Emilio Sánchez Foundation
19 West 21st Street, Suite 502
New York, NY 10010
Tel. (212) 924-0786
Ann Koll, Executive Director and Curator
Hours open to the public
The Foundation's archive is open by appointment only.
History of the Institution
The Emilio Sánchez Foundation is a nonprofit organization that preserves and promotes the legacy of the Cuban-born American artist Emilio Sánchez (1921–1999) through research, exhibitions, publications, and contacts. The Foundation was created by the artist's will. Profits made from the sales of his artwork will be given to charitable causes of Sánchez's choice: to support ophthalmic research and to assist other non-profit organizations to support contemporary artists through direct grants. The Foundation received the designation of private operating foundation from the Internal Revenue Service in May 2005. Prior to that it functioned as the estate of the artist.
Scope and Content
The archives of the Emilio Sánchez Foundation document the life and career of Cuban-born artist Emilio Sánchez. The Foundation owns some of the artist's personal papers, including various sketchbooks and personal journals, as well as an important collection of photographs that the artist took as source material for his artworks. The Foundation's art collection is photographed and digitized.
In addition, the archival holdings at the Foundation document the institution's operations in regards to its promotion of public awareness about this artist.
Overall holdings of archives and research material:
18.5 linear feet
Overall holdings of archives and research material on Latino art: 18.5 linear feet
Inclusive dates of files: 1950–present
Note: Some artworks date from the late 1940s
Bulk dates: 1970s–1990s
Languages in which records are written:
English (85%) and Spanish (15%)
Holdings: Primary Sources
Personal papers of artists, critics or art historians associated with Latino art:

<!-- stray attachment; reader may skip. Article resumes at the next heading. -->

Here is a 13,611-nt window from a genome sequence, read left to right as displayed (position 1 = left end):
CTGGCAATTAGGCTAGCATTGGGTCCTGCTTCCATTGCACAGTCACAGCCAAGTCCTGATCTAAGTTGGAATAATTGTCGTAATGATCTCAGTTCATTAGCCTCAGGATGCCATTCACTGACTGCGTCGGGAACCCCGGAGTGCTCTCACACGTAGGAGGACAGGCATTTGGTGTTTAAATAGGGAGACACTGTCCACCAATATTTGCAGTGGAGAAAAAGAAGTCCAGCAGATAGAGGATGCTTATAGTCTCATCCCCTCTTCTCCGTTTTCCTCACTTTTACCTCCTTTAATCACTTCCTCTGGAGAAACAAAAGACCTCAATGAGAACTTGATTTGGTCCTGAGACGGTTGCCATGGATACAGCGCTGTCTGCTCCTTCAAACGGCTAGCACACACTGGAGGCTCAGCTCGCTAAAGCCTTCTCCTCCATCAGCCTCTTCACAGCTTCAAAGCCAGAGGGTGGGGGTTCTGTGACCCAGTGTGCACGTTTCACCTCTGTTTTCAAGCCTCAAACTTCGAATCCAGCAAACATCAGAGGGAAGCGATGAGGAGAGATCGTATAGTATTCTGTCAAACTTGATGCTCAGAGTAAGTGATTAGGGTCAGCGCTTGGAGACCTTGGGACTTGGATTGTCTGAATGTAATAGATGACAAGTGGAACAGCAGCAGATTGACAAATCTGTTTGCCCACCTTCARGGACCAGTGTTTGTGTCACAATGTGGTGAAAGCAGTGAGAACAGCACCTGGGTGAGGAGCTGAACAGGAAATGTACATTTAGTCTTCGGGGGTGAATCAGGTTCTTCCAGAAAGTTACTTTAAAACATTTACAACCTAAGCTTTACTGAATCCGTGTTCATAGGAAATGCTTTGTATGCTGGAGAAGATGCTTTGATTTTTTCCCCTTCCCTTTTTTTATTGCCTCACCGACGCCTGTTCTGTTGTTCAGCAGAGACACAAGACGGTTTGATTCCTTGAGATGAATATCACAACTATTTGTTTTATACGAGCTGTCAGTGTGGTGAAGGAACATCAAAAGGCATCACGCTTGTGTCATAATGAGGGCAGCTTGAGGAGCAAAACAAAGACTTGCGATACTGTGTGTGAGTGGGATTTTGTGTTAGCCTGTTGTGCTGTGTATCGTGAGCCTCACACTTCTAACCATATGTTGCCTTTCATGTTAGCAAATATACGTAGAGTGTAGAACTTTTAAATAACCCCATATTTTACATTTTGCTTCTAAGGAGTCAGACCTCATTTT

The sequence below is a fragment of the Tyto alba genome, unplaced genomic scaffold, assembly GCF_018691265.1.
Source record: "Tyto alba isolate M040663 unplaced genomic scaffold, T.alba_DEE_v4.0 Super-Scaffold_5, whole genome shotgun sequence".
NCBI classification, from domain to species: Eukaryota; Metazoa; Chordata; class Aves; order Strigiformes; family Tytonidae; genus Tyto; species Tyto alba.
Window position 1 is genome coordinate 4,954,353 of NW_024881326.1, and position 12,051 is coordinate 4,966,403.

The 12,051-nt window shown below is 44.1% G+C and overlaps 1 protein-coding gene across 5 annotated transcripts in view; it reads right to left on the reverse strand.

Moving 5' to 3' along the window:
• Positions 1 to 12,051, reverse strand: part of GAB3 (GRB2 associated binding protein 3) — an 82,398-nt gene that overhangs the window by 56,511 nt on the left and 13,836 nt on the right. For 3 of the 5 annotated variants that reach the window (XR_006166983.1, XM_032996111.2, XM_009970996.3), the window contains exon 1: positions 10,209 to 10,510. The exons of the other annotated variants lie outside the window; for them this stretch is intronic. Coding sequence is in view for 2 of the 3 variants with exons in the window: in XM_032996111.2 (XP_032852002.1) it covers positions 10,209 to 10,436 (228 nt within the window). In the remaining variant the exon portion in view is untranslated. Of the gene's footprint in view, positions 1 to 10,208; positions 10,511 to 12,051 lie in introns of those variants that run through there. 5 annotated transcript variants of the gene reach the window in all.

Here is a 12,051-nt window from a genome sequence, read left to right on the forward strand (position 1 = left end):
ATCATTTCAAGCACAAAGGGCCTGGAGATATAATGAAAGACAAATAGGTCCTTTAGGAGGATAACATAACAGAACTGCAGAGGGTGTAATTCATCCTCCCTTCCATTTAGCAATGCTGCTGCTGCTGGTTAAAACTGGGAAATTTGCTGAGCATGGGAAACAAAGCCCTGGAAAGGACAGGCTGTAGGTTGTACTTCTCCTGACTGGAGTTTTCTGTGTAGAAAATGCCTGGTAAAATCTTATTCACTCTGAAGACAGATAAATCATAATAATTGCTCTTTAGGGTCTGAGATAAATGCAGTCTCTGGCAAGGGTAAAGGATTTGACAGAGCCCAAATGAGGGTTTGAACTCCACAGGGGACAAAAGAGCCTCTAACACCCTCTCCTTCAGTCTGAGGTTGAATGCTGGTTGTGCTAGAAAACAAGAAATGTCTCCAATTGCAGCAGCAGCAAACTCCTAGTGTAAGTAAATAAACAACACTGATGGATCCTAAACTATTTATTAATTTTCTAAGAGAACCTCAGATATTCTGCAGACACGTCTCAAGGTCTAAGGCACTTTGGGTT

2.5 linear feet and eight sketchbooks and personal journals
The personal papers of Emilio Sánchez that are owned by the Foundation include notes and photographs the artist took as preparation for some of his paintings and prints. In addition, the Foundation owns eight sketchbooks and personal journals with details of his daily life and travels.
The designation of private operating foundation is due to expire in the future, and the Emilio Sánchez papers will need to be relocated.
The Miami-Dade Public Library and the Archives of American Art (AAA) also own personal papers of Emilio Sánchez. For information on these collections please consult respectively, http://www.mdpls.org/ and http://www.aaa.si.edu/guides/archivos/index.cfm.
Archives of institution's history and operation related to Latino art:
Eight linear feet
Some outstanding records include correspondence related to the Foundation's collaborations with collectors, museums, galleries, and cultural organizations that have acquired or showcased the work of Sánchez. There is also documentation on some of his works and press materials for events organized by the Foundation.
Recorded interviews and performances:
The Foundation has the transcripts of two interviews with Emilio Sánchez. One of the interviews was conducted by Arlene Jacobowitz in 1967 for the Brooklyn Museum of Art and discusses his work Casita al sol (1966), which the museum had recently acquired. The interview is five pages long and is available on the Foundation's website. The second interview was conducted in 1968 by Ronald Christ for Harcourt Publishers and is eighteen pages long. A copy of it is included in the five linear feet of Sánchez's personal papers at the Archives of American Art. The Emilio Sánchez Foundation also has the transcript of this interview.